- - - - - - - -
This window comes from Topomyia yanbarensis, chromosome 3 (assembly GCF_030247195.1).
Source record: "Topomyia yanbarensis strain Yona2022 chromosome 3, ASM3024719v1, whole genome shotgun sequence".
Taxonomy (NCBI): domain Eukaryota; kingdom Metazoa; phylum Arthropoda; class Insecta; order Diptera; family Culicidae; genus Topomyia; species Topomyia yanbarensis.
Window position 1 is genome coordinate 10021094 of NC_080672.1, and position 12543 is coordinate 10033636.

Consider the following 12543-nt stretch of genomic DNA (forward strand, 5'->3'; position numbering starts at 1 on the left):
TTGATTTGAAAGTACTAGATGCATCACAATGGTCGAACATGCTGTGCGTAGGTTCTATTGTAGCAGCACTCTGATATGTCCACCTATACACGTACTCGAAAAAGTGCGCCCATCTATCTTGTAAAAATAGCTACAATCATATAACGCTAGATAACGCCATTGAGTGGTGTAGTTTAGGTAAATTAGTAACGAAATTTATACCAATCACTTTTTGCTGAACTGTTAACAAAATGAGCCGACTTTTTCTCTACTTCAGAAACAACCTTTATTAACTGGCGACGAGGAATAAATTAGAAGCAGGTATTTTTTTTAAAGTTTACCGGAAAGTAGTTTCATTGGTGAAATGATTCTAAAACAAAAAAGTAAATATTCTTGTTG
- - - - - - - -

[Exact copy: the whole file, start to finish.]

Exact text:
This window comes from Topomyia yanbarensis, chromosome 3 (assembly GCF_030247195.1).
Source record: "Topomyia yanbarensis strain Yona2022 chromosome 3, ASM3024719v1, whole genome shotgun sequence".
Taxonomy (NCBI): domain Eukaryota; kingdom Metazoa; phylum Arthropoda; class Insecta; order Diptera; family Culicidae; genus Topomyia; species Topomyia yanbarensis.
Window position 1 is genome coordinate 10021094 of NC_080672.1, and position 12543 is coordinate 10033636.

Consider the following 12543-nt stretch of genomic DNA (forward strand, 5'->3'; position numbering starts at 1 on the left):
TTGATTTGAAAGTACTAGATGCATCACAATGGTCGAACATGCTGTGCGTAGGTTCTATTGTAGCAGCACTCTGATATGTCCACCTATACACGTACTCGAAAAAGTGCGCCCATCTATCTTGTAAAAATAGCTACAATCATATAACGCTAGATAACGCCATTGAGTGGTGTAGTTTAGGTAAATTAGTAACGAAATTTATACCAATCACTTTTTGCTGAACTGTTAACAAAATGAGCCGACTTTTTCTCTACTTCAGAAACAACCTTTATTAACTGGCGACGAGGAATAAATTAGAAGCAGGTATTTTTTTTAAAGTTTACCGGAAAGTAGTTTCATTGGTGAAATGATTCTAAAACAAAAAAGTAAATATTCTTGTTG